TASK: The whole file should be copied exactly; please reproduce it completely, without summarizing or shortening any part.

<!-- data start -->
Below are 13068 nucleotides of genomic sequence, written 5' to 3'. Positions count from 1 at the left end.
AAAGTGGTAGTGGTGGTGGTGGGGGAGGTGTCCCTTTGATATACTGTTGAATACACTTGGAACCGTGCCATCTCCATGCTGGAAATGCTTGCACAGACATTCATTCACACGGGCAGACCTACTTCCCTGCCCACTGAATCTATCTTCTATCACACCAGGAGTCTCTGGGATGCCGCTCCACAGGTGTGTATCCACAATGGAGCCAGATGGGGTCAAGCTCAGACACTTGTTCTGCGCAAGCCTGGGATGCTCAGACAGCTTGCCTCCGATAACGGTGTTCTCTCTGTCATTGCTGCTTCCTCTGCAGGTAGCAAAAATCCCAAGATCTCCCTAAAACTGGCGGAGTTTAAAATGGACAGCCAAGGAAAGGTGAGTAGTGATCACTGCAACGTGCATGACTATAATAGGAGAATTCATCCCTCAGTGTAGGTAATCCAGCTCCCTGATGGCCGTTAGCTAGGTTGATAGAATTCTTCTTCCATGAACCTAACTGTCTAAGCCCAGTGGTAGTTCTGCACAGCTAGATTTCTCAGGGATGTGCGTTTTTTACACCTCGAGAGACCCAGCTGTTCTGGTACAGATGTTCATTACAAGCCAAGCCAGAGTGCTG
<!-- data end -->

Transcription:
Below are 13068 nucleotides of genomic sequence, written 5' to 3'. Positions count from 1 at the left end.
AAAGTGGTAGTGGTGGTGGTGGGGGAGGTGTCCCTTTGATATACTGTTGAATACACTTGGAACCGTGCCATCTCCATGCTGGAAATGCTTGCACAGACATTCATTCACACGGGCAGACCTACTTCCCTGCCCACTGAATCTATCTTCTATCACACCAGGAGTCTCTGGGATGCCGCTCCACAGGTGTGTATCCACAATGGAGCCAGATGGGGTCAAGCTCAGACACTTGTTCTGCGCAAGCCTGGGATGCTCAGACAGCTTGCCTCCGATAACGGTGTTCTCTCTGTCATTGCTGCTTCCTCTGCAGGTAGCAAAAATCCCAAGATCTCCCTAAAACTGGCGGAGTTTAAAATGGACAGCCAAGGAAAGGTGAGTAGTGATCACTGCAACGTGCATGACTATAATAGGAGAATTCATCCCTCAGTGTAGGTAATCCAGCTCCCTGATGGCCGTTAGCTAGGTTGATAGAATTCTTCTTCCATGAACCTAACTGTCTAAGCCCAGTGGTAGTTCTGCACAGCTAGATTTCTCAGGGATGTGCGTTTTTTACACCTCGAGAGACCCAGCTGTTCTGGTACAGATGTTCATTACAAGCCAAGCCAGAGTGCTG